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Re: [Selectors4] :dir()

From: Alan Gresley <alan@css-class.com>
Date: Fri, 30 Sep 2011 21:49:55 +1000
Message-ID: <4E85ACE3.2020305@css-class.com>
To: Christoph Päper <christoph.paeper@crissov.de>
CC: W3C Style <www-style@w3.org>
On 30/09/2011 8:28 PM, Christoph Päper wrote:
> Daniel Glazman:
>> Le 30/09/11 10:57, Christoph Päper a écrit :
>>>
>>> When there is a small, fixed set of possible arguments one should
>>> consider not using arguments at all. That means, ‘:ltr’ etc. seem
>>> the better choice.
>>
>> Because the text direction is going to remain limited to
>> horizontal in the future? The set of directions is not small…
>
> It is not, it is. Anyhow, if the selector is supposed to be
> extensible in the future, a more appropriate design would be
> something like
>
> :direction(<line progression start>,<glyph progression start>)

BTW, can we please use 'inline base direction' (or 'base direction') and 
'block flow direction' (I did like 'block progression'). Also can we 
avoid 'glyph' period since we can not know how a glyph is orientated and 
it has no bearing on base direction or how block stack ('block flow 
direction').

> ⇒
>    :direction(top, left)  {/* eurographic */}
>    :direction(top, right) {/* semitographic */}
>    :direction(right, top) {/* sinographic */}
>    :direction(left, top)  {/* Mongolian */}
>    …

Chris, have you studied the writing-mode WD [1]. I ask because the use 
of 'eurographic' is indicating a language of European origin (like 
English, Latin, French, etc.). So for the first part you have 'top'. 
This would be say 'block flow direction' that begins at the top of the 
page. I would much prefer 'tb' as in the writing mode spec. Secondly, 
why is this value first. The initial direction that anything can go is 
left or right. A test to show this.

<!doctype html>

<div 
lang="en">lefttorightlefttorightlefttorightlefttorightlefttorightlefttorightlefttorightlefttorightlefttorightlefttorightlefttorightlefttorightlefttorightlefttorightlefttorightlefttorightlefttorightlefttorightlefttorightlefttorightlefttorightlefttorightlefttorightlefttorightlefttorightlefttorightlefttorightlefttorightlefttorightlefttorightlefttorightlefttorightlefttorightlefttorightlefttorightlefttorightlefttorightlefttorightlefttorightlefttorightlefttorightlefttoright</div>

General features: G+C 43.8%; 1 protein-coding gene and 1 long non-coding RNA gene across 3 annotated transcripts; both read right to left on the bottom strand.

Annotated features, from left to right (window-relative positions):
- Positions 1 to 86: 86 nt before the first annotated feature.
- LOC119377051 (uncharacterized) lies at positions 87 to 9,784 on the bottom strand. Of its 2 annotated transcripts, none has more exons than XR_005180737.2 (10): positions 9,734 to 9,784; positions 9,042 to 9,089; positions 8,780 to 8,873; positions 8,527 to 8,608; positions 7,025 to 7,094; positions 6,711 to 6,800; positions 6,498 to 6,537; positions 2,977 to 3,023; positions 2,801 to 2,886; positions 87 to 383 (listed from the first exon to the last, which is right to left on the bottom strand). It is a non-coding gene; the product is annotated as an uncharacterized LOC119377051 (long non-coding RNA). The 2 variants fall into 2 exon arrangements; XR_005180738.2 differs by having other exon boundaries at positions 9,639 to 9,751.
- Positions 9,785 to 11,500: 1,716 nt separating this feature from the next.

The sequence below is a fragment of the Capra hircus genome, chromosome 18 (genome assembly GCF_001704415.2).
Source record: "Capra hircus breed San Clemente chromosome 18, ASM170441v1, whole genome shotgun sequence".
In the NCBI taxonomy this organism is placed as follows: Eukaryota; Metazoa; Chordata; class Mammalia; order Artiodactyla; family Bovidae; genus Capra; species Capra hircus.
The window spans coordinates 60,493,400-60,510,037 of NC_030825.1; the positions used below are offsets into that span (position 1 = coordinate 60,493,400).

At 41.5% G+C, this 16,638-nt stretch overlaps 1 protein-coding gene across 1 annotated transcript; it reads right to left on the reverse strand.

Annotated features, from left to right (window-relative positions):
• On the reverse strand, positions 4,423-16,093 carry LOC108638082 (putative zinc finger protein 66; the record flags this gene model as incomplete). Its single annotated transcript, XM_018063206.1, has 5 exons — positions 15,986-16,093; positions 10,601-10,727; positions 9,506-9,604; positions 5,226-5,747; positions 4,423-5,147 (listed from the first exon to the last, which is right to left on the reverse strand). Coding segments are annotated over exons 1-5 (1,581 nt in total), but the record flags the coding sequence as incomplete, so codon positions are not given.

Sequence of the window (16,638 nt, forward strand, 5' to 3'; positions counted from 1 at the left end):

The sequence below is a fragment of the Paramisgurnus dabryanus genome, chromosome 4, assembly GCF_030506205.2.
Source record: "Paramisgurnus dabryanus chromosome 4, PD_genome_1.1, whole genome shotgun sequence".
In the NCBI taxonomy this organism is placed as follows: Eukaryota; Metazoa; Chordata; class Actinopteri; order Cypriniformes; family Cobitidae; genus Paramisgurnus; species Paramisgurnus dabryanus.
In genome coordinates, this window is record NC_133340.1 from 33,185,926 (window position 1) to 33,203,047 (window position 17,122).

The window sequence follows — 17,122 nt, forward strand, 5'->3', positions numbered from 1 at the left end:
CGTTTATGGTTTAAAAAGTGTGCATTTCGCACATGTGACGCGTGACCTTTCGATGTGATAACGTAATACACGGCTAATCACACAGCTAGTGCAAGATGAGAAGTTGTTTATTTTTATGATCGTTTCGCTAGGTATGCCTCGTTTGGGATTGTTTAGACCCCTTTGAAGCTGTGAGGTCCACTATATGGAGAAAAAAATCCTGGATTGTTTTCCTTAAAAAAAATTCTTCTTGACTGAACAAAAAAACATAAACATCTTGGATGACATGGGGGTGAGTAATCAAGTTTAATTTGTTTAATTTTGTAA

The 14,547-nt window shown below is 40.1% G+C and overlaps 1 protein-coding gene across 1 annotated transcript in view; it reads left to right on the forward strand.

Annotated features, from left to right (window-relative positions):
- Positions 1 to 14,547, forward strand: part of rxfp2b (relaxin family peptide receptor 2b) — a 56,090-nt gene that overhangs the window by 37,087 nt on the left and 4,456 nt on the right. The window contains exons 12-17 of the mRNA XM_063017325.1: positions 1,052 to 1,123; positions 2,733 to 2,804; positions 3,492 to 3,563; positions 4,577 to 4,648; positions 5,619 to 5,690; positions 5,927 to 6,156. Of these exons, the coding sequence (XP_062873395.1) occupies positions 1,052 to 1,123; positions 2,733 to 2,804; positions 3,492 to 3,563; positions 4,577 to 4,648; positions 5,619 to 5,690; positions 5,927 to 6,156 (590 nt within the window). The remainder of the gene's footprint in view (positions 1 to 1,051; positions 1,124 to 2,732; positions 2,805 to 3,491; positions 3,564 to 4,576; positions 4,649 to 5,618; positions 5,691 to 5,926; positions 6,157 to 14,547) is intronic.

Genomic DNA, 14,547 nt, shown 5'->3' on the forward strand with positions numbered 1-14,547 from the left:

By convention (of thousands of years), any new line will appear below 
the former line which can be conceptualized as flowing downwards, line 
by line. These line can be separated into blocks, thus why we have block 
flow direction.

I will expand on this in a later message since this is important to know 
since it indicates what is visible and invisible in that bizarre thing 
called overflow (my visualization is shown in these messages [2] [3]).

So if we followed this building of base direction and flow, a logical 
way would be.

:direction(ltr, tb)  {/* eurographic */}

This would also allow for selection of 'inline base direction' and 
'block flow direction' individually.

:direction(ltr)  {/* eurographic, sinographic & Mongolian */}

:direction(tb)  {/* eurographic, & semitographic */}

> or, to deal with boustrophedon,
>
>    :direction(
>      <line progression start>,
>      <glyph progression start in first/odd line>,
>      <glyph progression start in second/even line>
>    )

Can you give example of this but avoid you use of 'line progression 
start' or 'glyph progression start'. Something that is not 'inline base 
direction' or 'block flow direction'

> or something more complex to deal with (in-/outwards,
> [counter]clockwise) spiral text etc. or block progression, which
> usually is the same as line progression.

I will assure you that concepts like 'line progression' and 'block 
progression' are very different (read writing-mode WD)

Alan


1. http://dev.w3.org/csswg/css3-writing-modes/
2. http://lists.w3.org/Archives/Public/www-style/2010Oct/0818.html
3. http://lists.w3.org/Archives/Public/www-style/2011Apr/0253.html



-- 
Alan Gresley
http://css-3d.org/
http://css-class.com/
Received on Friday, 30 September 2011 11:50:36 GMT

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